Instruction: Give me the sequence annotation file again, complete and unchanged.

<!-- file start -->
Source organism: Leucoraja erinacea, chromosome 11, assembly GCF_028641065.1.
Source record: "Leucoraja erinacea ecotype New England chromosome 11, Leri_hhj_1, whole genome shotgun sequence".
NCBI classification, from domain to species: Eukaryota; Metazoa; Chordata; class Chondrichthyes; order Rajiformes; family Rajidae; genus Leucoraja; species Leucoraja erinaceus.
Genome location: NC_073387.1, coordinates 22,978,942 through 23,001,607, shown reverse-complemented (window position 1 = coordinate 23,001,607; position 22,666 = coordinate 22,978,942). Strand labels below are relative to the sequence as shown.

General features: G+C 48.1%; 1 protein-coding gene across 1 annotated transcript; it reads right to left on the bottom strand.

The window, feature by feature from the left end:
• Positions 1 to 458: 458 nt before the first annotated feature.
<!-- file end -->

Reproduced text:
Source organism: Leucoraja erinacea, chromosome 11, assembly GCF_028641065.1.
Source record: "Leucoraja erinacea ecotype New England chromosome 11, Leri_hhj_1, whole genome shotgun sequence".
NCBI classification, from domain to species: Eukaryota; Metazoa; Chordata; class Chondrichthyes; order Rajiformes; family Rajidae; genus Leucoraja; species Leucoraja erinaceus.
Genome location: NC_073387.1, coordinates 22,978,942 through 23,001,607, shown reverse-complemented (window position 1 = coordinate 23,001,607; position 22,666 = coordinate 22,978,942). Strand labels below are relative to the sequence as shown.

General features: G+C 48.1%; 1 protein-coding gene across 1 annotated transcript; it reads right to left on the bottom strand.

The window, feature by feature from the left end:
• Positions 1 to 458: 458 nt before the first annotated feature.